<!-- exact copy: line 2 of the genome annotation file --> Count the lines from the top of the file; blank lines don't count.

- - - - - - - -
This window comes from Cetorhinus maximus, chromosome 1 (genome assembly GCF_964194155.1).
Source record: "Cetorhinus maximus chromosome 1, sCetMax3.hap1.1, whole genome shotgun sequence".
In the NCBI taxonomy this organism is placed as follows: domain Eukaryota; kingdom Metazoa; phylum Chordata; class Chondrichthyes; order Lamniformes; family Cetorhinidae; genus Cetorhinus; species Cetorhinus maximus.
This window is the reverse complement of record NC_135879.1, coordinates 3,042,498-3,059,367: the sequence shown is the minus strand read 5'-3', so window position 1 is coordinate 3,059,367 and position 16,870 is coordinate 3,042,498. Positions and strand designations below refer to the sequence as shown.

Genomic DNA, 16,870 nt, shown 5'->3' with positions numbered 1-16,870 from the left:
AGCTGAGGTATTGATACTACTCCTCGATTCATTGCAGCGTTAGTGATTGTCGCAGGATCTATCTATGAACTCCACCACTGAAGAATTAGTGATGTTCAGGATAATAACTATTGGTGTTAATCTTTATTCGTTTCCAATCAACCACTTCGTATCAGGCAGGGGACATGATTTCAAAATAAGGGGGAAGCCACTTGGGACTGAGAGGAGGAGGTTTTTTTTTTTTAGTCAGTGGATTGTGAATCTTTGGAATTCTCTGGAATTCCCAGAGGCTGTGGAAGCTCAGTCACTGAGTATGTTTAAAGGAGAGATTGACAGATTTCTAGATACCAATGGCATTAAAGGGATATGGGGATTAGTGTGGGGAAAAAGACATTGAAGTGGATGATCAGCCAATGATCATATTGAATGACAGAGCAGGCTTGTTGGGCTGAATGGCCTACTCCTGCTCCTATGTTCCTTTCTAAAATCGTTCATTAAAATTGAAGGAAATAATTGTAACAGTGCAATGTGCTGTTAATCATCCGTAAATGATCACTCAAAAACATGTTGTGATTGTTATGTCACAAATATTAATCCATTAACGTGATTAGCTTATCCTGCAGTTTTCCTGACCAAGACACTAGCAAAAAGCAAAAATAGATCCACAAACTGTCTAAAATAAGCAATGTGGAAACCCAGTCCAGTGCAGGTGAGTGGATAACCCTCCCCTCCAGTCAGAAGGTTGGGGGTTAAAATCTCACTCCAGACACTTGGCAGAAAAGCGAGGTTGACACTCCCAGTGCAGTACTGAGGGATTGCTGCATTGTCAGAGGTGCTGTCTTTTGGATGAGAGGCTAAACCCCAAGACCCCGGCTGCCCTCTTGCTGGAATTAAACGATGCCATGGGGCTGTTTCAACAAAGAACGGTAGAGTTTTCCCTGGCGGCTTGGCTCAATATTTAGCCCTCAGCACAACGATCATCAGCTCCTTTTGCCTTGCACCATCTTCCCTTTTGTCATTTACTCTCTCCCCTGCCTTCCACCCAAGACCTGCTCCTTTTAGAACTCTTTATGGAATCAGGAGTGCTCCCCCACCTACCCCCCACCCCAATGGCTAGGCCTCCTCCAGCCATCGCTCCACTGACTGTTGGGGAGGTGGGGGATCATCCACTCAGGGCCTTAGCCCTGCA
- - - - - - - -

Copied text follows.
Source record: "Cetorhinus maximus chromosome 1, sCetMax3.hap1.1, whole genome shotgun sequence".